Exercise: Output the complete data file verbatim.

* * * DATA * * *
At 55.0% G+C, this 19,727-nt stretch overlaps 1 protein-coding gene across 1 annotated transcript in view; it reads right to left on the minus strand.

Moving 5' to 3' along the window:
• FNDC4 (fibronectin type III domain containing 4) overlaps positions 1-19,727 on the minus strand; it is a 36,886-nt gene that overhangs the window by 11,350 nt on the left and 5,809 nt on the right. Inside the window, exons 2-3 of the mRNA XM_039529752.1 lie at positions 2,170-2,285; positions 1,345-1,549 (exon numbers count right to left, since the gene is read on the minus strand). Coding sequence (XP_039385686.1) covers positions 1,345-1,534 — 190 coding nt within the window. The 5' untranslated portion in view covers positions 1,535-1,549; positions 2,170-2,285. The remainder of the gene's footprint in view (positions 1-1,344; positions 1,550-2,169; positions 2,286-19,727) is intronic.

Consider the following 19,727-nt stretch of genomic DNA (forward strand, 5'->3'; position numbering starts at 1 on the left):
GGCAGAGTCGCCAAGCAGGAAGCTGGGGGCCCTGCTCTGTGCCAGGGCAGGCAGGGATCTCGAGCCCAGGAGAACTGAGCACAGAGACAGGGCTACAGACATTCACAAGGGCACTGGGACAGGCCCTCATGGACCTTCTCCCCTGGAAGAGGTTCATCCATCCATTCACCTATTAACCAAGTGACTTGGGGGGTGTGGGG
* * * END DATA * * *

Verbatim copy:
At 55.0% G+C, this 19,727-nt stretch overlaps 1 protein-coding gene across 1 annotated transcript in view; it reads right to left on the minus strand.

Moving 5' to 3' along the window:
• FNDC4 (fibronectin type III domain containing 4) overlaps positions 1-19,727 on the minus strand; it is a 36,886-nt gene that overhangs the window by 11,350 nt on the left and 5,809 nt on the right. Inside the window, exons 2-3 of the mRNA XM_039529752.1 lie at positions 2,170-2,285; positions 1,345-1,549 (exon numbers count right to left, since the gene is read on the minus strand). Coding sequence (XP_039385686.1) covers positions 1,345-1,534 — 190 coding nt within the window. The 5' untranslated portion in view covers positions 1,535-1,549; positions 2,170-2,285. The remainder of the gene's footprint in view (positions 1-1,344; positions 1,550-2,169; positions 2,286-19,727) is intronic.

Consider the following 19,727-nt stretch of genomic DNA (forward strand, 5'->3'; position numbering starts at 1 on the left):
GGCAGAGTCGCCAAGCAGGAAGCTGGGGGCCCTGCTCTGTGCCAGGGCAGGCAGGGATCTCGAGCCCAGGAGAACTGAGCACAGAGACAGGGCTACAGACATTCACAAGGGCACTGGGACAGGCCCTCATGGACCTTCTCCCCTGGAAGAGGTTCATCCATCCATTCACCTATTAACCAAGTGACTTGGGGGGTGTGGGG